My name is Troy N. Diggs. I'm a 20 year old Radio/TV major at Arkansas State University, and yes, I'm homosexual.
Up until a couple of years ago, I was scared to death to use that word. I've been born and raised in Arkansas all my life, and this place isn't exactly the most tolerant one in the world. There are still people around here (most of whom are in college or high school) who stick Rebel flag license plates on their cars or hang the flags in their dorm windows. My personal opinion is that these are people who think Jeff Foxworthy books belong in the self-help section of the bookstore. That group compromises about 1/3 of the population here in Jonesboro, AR.
Another third are the almost-maniacal Christians (this leaves about 1/3 of the population who really doesn't care). I don't mind people who believe in God; as a matter of fact, I go to church most every Sunday and thank God every day for putting me here and helping me through my life. What bothers me, though, are the type of Christians we have here.
While this example might not have occurred in Jonesboro, to me, it might as well have. Last October, a church in Colorado ran what they called a "Hell House", designed to, as MSNBC put it, "preach and, quite literally, scare kids straight." A demon would guide visitors through "Hell", which included scenes of a woman getting an abortion, a teenager committing suicide, and a gay young adult who has died of AIDS. In this particular scene, the demon flails around saying such charming things as "that's the way I like them; out of the closet and into the casket!" and "we've got your alternative lifestyle all right... IN HELL!!!". As I said earlier, this is indicative of what some of the churches here would do, and if memory serves me correct, one church in Jonesboro actually considered doing this program last Halloween; can't remember if they did it or not.
But we're straying from the topic at hand. I first came out to a friend in '95, and the experience was a little comforting, to be honest. I told him I was gay, and his immediate response was "So?". What that statement doesn't say, though, is that I had several friends who were either repulsed by the idea or simply refused to associate with me anymore. Needless to say, they aren't my friends anymore. I hope that someday, that will change, but for now, I've had to accept that some people I honestly cared about cannot accept that I am gay.
In the last two years, I've tried to help other folks (as Tommy and the rest are doing now) whenever I could. The first, and most important step, in coming out is admitting to yourself that you are gay. From there, it really doesn't matter who knows (as long as you're safe). Last fall, I met a person here at ASU who, quite honestly, confused me and many people I know as to specifically what he was. I confronted him about this, and he basically lashed out at me before moving elsewhere this semester. A couple of people I know told me they thought it was none of my business. I tend to disagree. In my opinion, I was trying to lend a hand (and a listening ear) to someone who looked like they needed it. If he had told me he didn't need the help (instead of ranting and raving), I would have understood and dropped the matter entirely. Coming out is a difficult process for anyone, and I didn't want to see him go through it alone. My friends have told me that they thought I had guts for taking it up with him. My personal opinion is that somebody had to take charge and find out what was going on. I did what I thought was right, and I still stand by it, even though the consequences weren't what I had hoped.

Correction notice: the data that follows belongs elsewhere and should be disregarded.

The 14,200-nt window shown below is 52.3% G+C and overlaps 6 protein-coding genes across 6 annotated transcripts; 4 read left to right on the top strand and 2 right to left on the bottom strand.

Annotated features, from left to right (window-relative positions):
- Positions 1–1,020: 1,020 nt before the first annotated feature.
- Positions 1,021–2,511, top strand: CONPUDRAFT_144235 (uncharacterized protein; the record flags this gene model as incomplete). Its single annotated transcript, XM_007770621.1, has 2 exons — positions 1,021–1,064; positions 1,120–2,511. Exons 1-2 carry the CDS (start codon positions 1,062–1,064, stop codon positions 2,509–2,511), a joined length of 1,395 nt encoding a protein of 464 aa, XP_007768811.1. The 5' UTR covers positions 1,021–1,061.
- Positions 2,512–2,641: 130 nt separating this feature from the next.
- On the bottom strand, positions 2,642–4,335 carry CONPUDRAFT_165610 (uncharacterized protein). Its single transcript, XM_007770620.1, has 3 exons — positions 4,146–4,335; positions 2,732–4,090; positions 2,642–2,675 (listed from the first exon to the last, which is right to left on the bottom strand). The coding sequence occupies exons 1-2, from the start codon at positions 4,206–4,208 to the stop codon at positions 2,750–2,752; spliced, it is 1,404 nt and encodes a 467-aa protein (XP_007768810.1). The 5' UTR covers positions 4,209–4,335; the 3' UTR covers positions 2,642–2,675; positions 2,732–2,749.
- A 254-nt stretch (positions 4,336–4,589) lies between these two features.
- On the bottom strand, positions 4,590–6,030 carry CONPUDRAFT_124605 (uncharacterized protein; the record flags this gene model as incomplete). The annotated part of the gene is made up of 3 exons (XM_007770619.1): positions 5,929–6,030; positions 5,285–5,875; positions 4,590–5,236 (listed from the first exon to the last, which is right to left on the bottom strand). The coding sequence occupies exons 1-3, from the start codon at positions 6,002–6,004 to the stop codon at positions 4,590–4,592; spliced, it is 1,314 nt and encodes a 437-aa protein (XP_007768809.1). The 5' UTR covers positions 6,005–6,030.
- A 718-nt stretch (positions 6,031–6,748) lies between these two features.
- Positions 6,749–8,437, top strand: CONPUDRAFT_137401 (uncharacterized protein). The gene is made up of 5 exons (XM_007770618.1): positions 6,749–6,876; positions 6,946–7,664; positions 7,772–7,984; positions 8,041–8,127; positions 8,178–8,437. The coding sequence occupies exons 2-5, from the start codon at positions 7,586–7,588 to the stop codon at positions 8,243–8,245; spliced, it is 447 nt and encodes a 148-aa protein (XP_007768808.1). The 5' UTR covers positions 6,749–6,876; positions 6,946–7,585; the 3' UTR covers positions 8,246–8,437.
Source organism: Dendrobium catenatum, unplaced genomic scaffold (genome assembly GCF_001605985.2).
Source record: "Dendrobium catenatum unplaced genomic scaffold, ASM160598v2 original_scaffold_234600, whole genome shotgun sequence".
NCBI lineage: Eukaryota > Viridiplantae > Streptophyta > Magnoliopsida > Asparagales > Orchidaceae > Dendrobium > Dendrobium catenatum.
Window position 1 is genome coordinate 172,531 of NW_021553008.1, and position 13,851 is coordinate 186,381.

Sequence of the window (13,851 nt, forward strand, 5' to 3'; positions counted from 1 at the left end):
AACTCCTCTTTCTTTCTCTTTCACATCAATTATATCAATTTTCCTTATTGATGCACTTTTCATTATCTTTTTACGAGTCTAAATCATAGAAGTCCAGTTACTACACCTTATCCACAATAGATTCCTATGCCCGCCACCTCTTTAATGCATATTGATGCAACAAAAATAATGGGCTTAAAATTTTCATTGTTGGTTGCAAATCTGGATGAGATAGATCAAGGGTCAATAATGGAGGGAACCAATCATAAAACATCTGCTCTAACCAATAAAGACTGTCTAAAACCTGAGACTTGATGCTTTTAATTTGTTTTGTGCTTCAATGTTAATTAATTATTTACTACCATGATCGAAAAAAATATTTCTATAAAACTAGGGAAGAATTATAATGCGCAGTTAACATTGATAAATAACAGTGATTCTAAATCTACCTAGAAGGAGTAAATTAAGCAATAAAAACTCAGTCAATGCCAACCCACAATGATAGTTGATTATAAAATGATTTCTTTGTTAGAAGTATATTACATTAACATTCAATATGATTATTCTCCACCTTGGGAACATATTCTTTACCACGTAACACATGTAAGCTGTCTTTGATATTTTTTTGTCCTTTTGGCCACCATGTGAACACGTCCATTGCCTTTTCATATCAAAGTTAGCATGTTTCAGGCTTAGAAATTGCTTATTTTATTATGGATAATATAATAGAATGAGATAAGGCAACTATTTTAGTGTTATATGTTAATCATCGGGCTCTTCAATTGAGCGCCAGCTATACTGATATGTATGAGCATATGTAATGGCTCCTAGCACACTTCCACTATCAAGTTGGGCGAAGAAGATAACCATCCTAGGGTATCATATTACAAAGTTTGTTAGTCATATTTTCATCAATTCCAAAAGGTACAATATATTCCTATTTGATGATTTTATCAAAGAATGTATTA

Today, I think we here at ASU are making headway into being recognized as people, not some radical fringe group. Recently, a gay/lesbian/bi/straight organization was started here on campus (of which I'm actively participating), and I see that as a big step because it shows that there are other people, just like me, who aren't ashamed of who and what they are.
So, you may ask, what is the point of this tirade? My point is this: being gay isn't easy, especially in an area where gays aren't exactly welcomed. Having good friends who see you as a person (and not as just a homosexual) helps tremendously. Despite all the stuff that goes on around here, I am proud of the progress we've made, and wouldn't trade this experience for anything.